885 F.2d 1162 (3rd Cir. 1989), overruled on other grounds, Beck v.
Prupis, ___ U.S. ___, ___, 120 S.Ct. 1608, 1613, 146 L.Ed.2d
561 (2000), the court reads the complaint to allege that Emcore would
earlier have been able to secure a re-audit absent defendants' acts of
misrepresentation and concealment. In short, the court can, and must on a
motion to dismiss, infer that the defendants' actions postponed Emcore's
public offering. See Am. Compl. ¶ 67. (Of course, on a motion to
dismiss, the court can and does not credit the defendants' vague
assertion that the SEC had other nonaudit-related concerns about Emcore
which delayed the clearance process.) PWC Br. at 10 n. 7. Here, Emcore's
alleged injuries were not derivative, but direct. See Spitzer v.
Abdelhak, No. 98-6475, 1999 WL 1204352 (E.D.Pa. Dec.15, 1999); cf.
Callahan, 182 F.3d at 262 n. 16.
Additionally, defendants do not dispute the link between their alleged
actions, Emcore's economic injury in paying for a useless audit, and
Emcore's need to pay another accounting firm to redo PWC's work.
Plaintiffs audit expenses were an obvious direct injury and provide an
alternate basis for this holding.
The defendants' motion to dismiss Emcore's federal and state RICO
claims for lack of standing is denied.
III. Pleading Predicate Acts
To plead a violation of 18 U.S.C. § 1962(c), Emcore must allege: 1)
the conduct 2) of an enterprise 3) through a pattern 4) of racketeering
activity. Sedima, 473 U.S. at 496, 105 S.Ct. 3275 (quoted in Rehkop v.
Berwick Healthcare Corp., 95 F.3d 285, 289 (3rd Cir. 1996)). Defendants
seek to dismiss Emcore's substantive federal and state RICO claims
(Counts I, II and IV) because plaintiff failed to plead each defendant's
participation in at least two "predicate acts" of racketeering activity.
*fn2 See Banks v. Wolk, 918 F.2d 418, 421 (3rd Cir. 1990); State v.
Ball, 141 N.J. 142, 163, 661 A.2d 251 (N.J. 1995). They claim first that
Emcore has fallen short, both substantively and under Fed.R.Civ.P. 9(b),
of identifying actionable predicate offenses. Further, defendants argue
that plaintiff failed to attribute specified fraudulent acts to each
named defendant, but has instead impermissibly "lumped them
together." In response, Emcore relies on the federal doctrine of notice
pleading, see Fed.R.Civ.P. 8, and the fulsome allegations of the amended
Plaintiff grounds the challenged counts in allegations of federal mail
fraud, 18 U.S.C. § 1341, and wire fraud, 18 U.S.C. § 1343. These
violations constitute predicate offenses under federal RICO,
18 U.S.C. § 1961 (1), and the state law, N.J.S.A. 2C:41-1(2)
(incorporating by reference federal list of racketeering activities). To
allege mail or wire fraud, plaintiff must describe: 1) the existence of a
scheme to defraud, 2) the use of the mails or wires in furtherance of the
fraudulent scheme,*fn3 and 3) culpable participation by the defendants. See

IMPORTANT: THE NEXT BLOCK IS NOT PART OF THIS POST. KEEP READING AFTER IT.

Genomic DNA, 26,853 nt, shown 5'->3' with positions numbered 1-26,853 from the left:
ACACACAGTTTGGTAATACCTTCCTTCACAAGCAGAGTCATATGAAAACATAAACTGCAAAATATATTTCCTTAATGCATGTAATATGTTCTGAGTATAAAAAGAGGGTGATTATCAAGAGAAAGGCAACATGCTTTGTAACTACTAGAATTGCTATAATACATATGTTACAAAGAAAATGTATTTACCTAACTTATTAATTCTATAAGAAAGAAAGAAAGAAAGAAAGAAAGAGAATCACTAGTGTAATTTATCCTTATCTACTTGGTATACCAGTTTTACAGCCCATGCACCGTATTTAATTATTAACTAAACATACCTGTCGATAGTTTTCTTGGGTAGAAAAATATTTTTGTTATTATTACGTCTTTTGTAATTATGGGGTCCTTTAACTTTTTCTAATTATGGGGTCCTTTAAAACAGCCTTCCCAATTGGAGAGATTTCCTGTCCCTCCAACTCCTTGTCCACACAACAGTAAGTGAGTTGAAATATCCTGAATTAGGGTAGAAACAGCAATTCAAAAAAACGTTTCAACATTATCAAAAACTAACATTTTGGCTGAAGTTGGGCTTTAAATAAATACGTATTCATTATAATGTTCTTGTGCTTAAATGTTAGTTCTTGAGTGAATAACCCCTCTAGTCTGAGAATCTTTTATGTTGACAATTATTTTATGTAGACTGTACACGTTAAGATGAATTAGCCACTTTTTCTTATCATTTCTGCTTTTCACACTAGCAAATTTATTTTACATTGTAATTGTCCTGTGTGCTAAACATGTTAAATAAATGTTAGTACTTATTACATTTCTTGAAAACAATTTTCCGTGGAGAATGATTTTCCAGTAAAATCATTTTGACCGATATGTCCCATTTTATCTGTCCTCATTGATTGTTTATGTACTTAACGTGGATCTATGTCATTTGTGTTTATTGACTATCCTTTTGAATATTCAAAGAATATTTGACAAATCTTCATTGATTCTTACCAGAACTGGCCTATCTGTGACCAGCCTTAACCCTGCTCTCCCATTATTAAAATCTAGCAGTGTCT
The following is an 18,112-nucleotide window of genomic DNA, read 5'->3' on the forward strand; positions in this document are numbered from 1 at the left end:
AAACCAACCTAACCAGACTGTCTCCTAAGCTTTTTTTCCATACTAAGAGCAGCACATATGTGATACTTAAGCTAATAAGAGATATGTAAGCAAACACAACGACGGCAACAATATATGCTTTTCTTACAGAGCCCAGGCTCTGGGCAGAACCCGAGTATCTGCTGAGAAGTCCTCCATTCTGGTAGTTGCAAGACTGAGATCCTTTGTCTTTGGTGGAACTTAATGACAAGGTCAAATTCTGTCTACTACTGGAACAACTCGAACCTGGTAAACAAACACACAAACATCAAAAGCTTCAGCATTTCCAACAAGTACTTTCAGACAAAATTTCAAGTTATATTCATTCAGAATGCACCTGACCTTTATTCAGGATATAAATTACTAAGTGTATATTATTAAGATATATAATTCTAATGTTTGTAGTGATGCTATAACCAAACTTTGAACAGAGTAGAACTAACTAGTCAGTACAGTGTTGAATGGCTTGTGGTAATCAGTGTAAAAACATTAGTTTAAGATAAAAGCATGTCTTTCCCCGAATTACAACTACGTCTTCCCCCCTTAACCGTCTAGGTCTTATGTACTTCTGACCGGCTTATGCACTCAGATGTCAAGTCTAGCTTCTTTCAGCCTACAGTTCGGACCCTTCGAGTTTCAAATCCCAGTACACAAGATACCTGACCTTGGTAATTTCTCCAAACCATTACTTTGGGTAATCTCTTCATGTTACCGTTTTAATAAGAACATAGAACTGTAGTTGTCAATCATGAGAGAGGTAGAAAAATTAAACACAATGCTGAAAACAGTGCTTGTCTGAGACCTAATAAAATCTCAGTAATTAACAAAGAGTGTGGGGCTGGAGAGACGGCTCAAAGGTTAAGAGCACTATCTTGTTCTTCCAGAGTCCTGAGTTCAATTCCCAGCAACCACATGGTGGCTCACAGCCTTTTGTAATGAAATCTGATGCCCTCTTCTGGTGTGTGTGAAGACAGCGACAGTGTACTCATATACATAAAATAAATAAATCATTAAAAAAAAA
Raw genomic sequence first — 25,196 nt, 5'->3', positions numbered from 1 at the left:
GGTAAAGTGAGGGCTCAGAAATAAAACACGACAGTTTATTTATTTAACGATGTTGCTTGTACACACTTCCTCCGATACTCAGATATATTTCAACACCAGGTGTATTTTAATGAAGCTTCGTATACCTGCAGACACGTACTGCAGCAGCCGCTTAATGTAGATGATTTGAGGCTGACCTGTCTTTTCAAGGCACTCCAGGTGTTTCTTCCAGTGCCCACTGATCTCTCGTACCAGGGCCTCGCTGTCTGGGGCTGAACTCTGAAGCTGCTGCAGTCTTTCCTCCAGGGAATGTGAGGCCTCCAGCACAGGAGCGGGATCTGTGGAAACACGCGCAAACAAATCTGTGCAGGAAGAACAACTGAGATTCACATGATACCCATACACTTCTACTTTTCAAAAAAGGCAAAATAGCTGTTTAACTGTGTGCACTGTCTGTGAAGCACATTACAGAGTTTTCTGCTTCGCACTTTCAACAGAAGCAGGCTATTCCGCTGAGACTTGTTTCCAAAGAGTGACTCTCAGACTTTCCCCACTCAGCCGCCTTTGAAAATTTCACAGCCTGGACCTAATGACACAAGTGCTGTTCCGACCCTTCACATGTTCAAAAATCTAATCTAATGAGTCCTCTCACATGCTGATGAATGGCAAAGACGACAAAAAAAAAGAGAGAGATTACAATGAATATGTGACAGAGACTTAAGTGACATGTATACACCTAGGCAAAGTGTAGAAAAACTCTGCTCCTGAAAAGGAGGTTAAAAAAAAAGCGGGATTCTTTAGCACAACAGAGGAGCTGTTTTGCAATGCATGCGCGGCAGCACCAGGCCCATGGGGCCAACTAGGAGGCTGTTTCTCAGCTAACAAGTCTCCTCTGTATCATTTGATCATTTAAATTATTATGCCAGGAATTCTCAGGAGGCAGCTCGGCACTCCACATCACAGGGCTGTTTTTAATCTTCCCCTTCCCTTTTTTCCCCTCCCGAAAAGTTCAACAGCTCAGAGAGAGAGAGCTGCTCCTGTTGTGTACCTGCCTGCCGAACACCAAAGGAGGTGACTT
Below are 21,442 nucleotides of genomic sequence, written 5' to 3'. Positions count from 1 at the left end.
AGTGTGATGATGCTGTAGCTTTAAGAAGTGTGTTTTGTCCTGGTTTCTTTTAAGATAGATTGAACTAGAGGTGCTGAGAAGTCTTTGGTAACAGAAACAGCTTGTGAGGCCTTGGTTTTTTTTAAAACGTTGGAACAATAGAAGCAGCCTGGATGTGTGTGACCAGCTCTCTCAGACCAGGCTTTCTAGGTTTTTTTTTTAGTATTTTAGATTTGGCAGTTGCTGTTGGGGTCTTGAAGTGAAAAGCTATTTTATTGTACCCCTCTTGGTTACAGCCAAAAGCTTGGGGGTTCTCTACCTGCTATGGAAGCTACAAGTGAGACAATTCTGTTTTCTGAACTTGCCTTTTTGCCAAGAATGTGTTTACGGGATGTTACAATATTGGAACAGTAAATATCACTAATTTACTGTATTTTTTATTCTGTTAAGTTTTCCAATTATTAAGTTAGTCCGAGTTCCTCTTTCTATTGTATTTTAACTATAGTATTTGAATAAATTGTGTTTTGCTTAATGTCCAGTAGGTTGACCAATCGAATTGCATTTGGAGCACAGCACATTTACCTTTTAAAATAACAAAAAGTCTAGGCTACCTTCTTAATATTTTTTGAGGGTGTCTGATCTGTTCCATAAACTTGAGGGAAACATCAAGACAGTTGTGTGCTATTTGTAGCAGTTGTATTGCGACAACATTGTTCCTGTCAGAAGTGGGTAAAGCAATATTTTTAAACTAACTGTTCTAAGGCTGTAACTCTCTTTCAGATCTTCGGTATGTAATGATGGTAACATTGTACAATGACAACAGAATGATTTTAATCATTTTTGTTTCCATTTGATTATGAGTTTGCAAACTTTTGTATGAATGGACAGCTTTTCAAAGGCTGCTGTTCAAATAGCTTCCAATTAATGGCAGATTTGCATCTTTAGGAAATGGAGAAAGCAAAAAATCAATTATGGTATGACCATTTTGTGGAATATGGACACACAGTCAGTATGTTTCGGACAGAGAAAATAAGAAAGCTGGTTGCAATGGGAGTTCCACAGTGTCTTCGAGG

U.S. v. Pearlstein, 576 F.2d 531, 534 (3rd Cir. 1978); U.S. v. Hannigan,
27 F.3d 890, 892 (3rd Cir. 1994); see also United States v. Frey,
42 F.3d 795, 797 (3rd Cir. 1994) (noting parallelism between mail and
wire fraud statutes).
"To be part of the execution of [mail] fraud . . . the use of the mails
need not be an essential element of the scheme. It is sufficient for the
mailing to be `incident to an essential part of the scheme,' or `a step
in [the] plot.'" Schmuck v. United States, 489 U.S. 705, 710-11, 109
S.Ct. 1443, 103 L.Ed.2d 734 (1989) (citations omitted). Further, the
Third Circuit notes that even "completely `innocent' mailings" (those
that contain no false information) can satisfy the mailing element. Kehr
Packages, Inc. v. Fidelcor, Inc., 926 F.2d 1406, 1415 (3rd Cir. 1991)
(quoting Schmuck v. United States, 489 U.S. 705, 715, 109 S.Ct. 1443, 103
L.Ed.2d 734 (1989)); see also Tabas v. Tabas, 47 F.3d 1280, 1295 n. 18
(3rd Cir. 1995). Thus, "[a] scheme or artifice to defraud `need not be
fraudulent on its face, but must involve some sort of fraudulent
misrepresentations or omissions reasonably calculated to deceive persons
of ordinary prudence and comprehension.'" Kehr Packages, 926 F.2d at 1415
(quoting Pearistein, 576 F.2d at 535).
The amended complaint contains, inter alia, the following allegations:
A. Defendant PWC Partners*fn4
• Professional accounting standards as expressed by SEC
regulations, the New Jersey Administrative Code, the American Institute
of Certified Public Accountants ("AICPA") and Generally Accepted
Accounting Standards ("GAAS") mandate that accountants be "independent
in the performance of professional services." "According to the AICPA,
an accounting firm is not independent if, during the period of a
professional engagement or at the time of expressing an opinion, a
member of the accounting firm has any direct or material indirect
financial indirect interest in the client." ¶¶ 23, 25-27.
• In early December 1997 after the Price Waterhouse/Coopers &
Lybrand merger was announced, Emcore's Chief Financial Officer Tom
Werthan telephoned Coopers audit partner Brendan Dougher to verify that
PWC could continue to act as Emcore's independent auditors after the
merger. Dougher claimed that all Price Waterhouse partners owning
Emcore stock would divest their Emcore holdings before the merger, that
both Coopers and Price Waterhouse were "taking all steps necessary to
ensure PWC's independence," and that PWC would in fact be independent
with respect to Emcore. ¶ 30.
• Defendant PWC partners including Cameron, Driscoll, Farrell and
Lindegren exercised warrants to purchase additional Emeore stock at
approximately $4 per share (significantly below market prices) both
before and after announcement
of the merger, and as late as January 1998. ¶¶ 28-33, 45. In January
1998, PWC partner Farrell telephoned Werthan to discuss his ownership
of Emcore stock. He suggested that Emcore should "do something" to